This is one of the most unconventional takes on the romantic comedy drama format, which I have no quarrels with; I like that this is not a typical rom-com the likes you have heard, read and seen million times over that is Woody Allen-ish also - it's just a shame that script should have yielded to something that was far more promising, engrossing and entertaining in its portrayal of love and relationships. The second act was the most grueling for me to endure and the longer it went on, the less I cared about the characters and what happened to them that the film wears off. & the subplot with the doctor and assistant, wasn't that convincing, and but for their last scene towards the end, the relationship didn't feel believable enough.

Romantic movies are usually a 'loathe' thing for me and so I do enjoy very few of them - Eternal Sunshine of the Spotless Mind doesn't fall into the former, but having said that, I was so equally disappointed that the story really underwhelmed me and my perception of this film, given the critical acclaim it has received. The performances, just about, save it from being terrible and watching today, it did little to make an utterly profound effect and to become a movie that I truly wanted to love in droves and to appreciate. I appreciate the effort being put in, from all quarters but, wholeheartedly, I didn't appreciate that this film really took me away, when it should have captivated, entertained and pulled me right in. Instead, I felt confused, at times, disinterested and so distant from it and its characters.

Final Verdict:

It's a film that should have offered more; unfortunately, Eternal Sunshine fails to resonate on an emotional level for me. Movies that deal with romantic relationships of two people have to grind out that emotional depth, which is generally a requirement in many successful and commercial rom-com offerings that audiences expect, as well that entertainment-factor and chemistry that the onscreen star pairing exudes; however, with this effort, it just didn't go far enough.


Monday, 19 March 2018

Retro Review: $5 A Day (2008)

$5 A Day
Cast: Christopher Walken, Sharon Stone, Alessandro Nivola, Amanda Peet, Peter Coyote, Dean Cain
Genre: Comedy Drama 

Plot: The son of a thrifty conman begrugedly joins his father on the road

'Film Feels More Like Less Than $1 Dollar'

A waste of a cast and potential of a premise, $5 A Day is a confusing movie with a incohesive narrative that wanders all over the place, thus squandering the talents of Christopher Walken & Sharon Stone and which doesn't manage to reach a forgone conclusion. There is just not enough here that makes it virtually redeemable as not only is it formulaic, it takes what at first sounds like a interesting idea, but the execution of it is just utterly tepid and bland.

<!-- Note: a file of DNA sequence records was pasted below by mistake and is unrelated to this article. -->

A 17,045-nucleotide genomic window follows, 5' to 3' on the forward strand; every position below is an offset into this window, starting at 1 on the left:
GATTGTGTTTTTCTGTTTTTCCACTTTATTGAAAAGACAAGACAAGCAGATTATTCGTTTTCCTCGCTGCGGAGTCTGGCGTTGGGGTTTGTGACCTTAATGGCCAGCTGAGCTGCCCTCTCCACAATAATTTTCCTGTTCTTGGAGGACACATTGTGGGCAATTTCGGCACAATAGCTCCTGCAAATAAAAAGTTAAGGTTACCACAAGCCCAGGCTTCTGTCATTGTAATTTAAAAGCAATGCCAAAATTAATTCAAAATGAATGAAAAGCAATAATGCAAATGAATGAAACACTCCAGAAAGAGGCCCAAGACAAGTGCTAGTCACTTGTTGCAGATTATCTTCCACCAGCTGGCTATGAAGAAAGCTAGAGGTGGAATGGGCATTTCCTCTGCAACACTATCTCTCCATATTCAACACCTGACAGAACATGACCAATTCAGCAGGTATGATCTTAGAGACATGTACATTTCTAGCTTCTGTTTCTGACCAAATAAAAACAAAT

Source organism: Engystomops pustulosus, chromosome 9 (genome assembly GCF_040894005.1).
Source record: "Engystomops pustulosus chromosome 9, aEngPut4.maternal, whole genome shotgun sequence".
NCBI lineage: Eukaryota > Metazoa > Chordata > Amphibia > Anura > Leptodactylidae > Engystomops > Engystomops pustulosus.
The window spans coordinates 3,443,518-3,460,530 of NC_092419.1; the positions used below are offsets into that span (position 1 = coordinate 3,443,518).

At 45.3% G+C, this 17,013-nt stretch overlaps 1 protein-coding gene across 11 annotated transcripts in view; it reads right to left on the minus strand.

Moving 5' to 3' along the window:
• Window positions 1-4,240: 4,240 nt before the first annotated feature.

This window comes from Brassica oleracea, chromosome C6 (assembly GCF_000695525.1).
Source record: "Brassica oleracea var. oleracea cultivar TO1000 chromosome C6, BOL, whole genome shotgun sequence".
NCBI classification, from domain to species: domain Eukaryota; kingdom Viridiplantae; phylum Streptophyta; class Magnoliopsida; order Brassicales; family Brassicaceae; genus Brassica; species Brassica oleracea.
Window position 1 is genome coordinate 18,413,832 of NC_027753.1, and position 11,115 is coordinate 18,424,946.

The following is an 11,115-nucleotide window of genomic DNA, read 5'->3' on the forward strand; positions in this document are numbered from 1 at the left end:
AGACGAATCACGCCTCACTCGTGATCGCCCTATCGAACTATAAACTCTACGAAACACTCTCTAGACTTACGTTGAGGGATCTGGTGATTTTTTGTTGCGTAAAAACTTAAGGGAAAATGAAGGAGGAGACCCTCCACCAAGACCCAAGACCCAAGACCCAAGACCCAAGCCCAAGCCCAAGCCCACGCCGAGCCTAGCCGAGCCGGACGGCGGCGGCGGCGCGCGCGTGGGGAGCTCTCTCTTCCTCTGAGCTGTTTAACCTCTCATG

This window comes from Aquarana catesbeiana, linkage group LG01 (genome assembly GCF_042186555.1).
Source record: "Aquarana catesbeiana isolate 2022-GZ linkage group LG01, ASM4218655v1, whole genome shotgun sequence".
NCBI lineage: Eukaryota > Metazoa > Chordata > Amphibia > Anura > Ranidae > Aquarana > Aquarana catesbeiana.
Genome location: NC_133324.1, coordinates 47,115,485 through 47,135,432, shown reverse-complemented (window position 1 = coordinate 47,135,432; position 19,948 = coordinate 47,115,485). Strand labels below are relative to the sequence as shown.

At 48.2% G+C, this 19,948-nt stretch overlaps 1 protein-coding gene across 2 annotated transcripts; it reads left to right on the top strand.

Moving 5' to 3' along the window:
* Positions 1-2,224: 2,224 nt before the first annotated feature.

Richie is a successful man, who just broke up with his girlfriend and of whom is fired from his job as a health inspector. He learns his father, Nat has a brain tumour and he wants to see his son. When the con man father, Nat is let out of jail, he and his son, Richie heads off to Atlantic City to find him. With Nat surviving on $5 a day, Richie get to reacquaint and bond with his dad by going on a roadtrip together on their way to New Mexico to find a cure. Along the way, they bump into Richie's former babysitter, Dolores.

Despite the best moments with a skimpy-looking Sharon Stone and the food fight in the kitchen, the rest of the movie was just absent of wit & characterisation that needed livening up. It is so void of emotional thought, though it plays it straight with scarce moments of light scenes courtesy of Sharon Stone - who really should have deserved more than a bit-part role lasting for what, about 20 mins or so. I liked her part here, but it was just far too brief and in Nivola, I could see her as someone who should have been a vital part of the story. & yet writers Neal F and Tippi Dobrosky put it to waste. $5 A Day barely delves deep into and examines the relationships of the characters and doesn't get right to the heart of them, thoroughly.

The direction is sadly lacklustre, yet given it is from the same man who gave us Calendar Girls & A Lot Like Love, which rarely surprised and captured audience's imaginations, this comes as no surprise. As simple and straightforward as he goes about it, it lacks any sort of momentum to keep it going. Christopher Walken and Sharon Stone do their utmost best to provide some quality, and in some instances they do well; their interplay as Nivola and Nat, as well as Nivola's moments with the son, Flynn, were the only moments that kept me peeled. But other than that, the story just didn't hold my attention and interest as it should have done. 

Final Verdict:

Being an indie drama, one wouldn't expect much, but still this was largely underwhelming. 

A road trip film, which I expected a lot more out of to keep me enthused, this came up woefully short. This is a film that should have been a lot better, but $5 A Day is yet another case where even independent movies can get just as much wrong as the big- budget Hollywood A-list blockbusters themselves.